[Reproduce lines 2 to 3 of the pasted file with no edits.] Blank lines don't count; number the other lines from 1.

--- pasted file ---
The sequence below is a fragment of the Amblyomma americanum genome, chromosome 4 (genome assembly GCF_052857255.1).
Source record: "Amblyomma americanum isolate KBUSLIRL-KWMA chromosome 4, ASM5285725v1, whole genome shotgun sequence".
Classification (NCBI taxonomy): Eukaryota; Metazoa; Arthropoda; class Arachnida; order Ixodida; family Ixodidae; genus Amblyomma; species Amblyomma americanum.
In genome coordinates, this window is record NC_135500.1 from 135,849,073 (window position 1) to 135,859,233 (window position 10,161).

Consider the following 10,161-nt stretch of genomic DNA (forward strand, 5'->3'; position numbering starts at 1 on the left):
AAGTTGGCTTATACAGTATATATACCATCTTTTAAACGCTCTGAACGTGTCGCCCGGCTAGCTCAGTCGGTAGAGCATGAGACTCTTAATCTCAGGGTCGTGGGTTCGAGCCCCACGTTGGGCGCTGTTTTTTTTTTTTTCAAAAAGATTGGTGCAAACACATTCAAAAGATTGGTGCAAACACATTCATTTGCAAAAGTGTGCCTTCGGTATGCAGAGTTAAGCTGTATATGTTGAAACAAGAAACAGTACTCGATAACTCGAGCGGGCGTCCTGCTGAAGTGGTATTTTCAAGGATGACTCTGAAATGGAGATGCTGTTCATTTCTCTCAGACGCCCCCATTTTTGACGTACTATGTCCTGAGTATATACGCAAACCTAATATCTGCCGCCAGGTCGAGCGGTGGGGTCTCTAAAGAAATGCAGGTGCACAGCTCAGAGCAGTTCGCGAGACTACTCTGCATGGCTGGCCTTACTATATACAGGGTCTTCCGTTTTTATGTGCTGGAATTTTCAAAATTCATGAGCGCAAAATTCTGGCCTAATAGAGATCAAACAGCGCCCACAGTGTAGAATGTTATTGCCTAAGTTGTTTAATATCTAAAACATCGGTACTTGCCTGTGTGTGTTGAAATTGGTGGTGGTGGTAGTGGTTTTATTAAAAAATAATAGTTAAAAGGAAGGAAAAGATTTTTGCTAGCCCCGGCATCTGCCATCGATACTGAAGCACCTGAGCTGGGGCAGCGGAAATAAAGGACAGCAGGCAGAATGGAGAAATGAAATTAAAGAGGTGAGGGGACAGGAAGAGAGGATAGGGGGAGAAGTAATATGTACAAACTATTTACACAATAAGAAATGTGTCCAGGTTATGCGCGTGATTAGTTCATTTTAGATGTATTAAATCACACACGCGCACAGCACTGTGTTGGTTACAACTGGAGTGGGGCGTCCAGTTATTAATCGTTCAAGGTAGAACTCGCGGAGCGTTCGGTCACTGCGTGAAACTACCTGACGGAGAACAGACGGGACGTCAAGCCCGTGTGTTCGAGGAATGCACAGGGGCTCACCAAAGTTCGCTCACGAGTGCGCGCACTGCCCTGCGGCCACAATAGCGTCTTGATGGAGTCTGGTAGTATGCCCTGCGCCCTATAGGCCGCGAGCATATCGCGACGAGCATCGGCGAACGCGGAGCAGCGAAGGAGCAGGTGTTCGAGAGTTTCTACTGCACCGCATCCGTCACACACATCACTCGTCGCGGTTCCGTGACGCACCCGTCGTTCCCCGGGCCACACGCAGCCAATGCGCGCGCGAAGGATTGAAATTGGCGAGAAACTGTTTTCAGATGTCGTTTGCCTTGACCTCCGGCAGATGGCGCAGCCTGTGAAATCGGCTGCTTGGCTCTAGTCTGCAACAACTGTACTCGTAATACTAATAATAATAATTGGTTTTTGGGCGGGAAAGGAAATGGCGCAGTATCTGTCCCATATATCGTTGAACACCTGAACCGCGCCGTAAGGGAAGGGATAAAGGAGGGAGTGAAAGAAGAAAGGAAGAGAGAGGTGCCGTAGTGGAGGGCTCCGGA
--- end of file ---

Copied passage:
Source record: "Amblyomma americanum isolate KBUSLIRL-KWMA chromosome 4, ASM5285725v1, whole genome shotgun sequence".
Classification (NCBI taxonomy): Eukaryota; Metazoa; Arthropoda; class Arachnida; order Ixodida; family Ixodidae; genus Amblyomma; species Amblyomma americanum.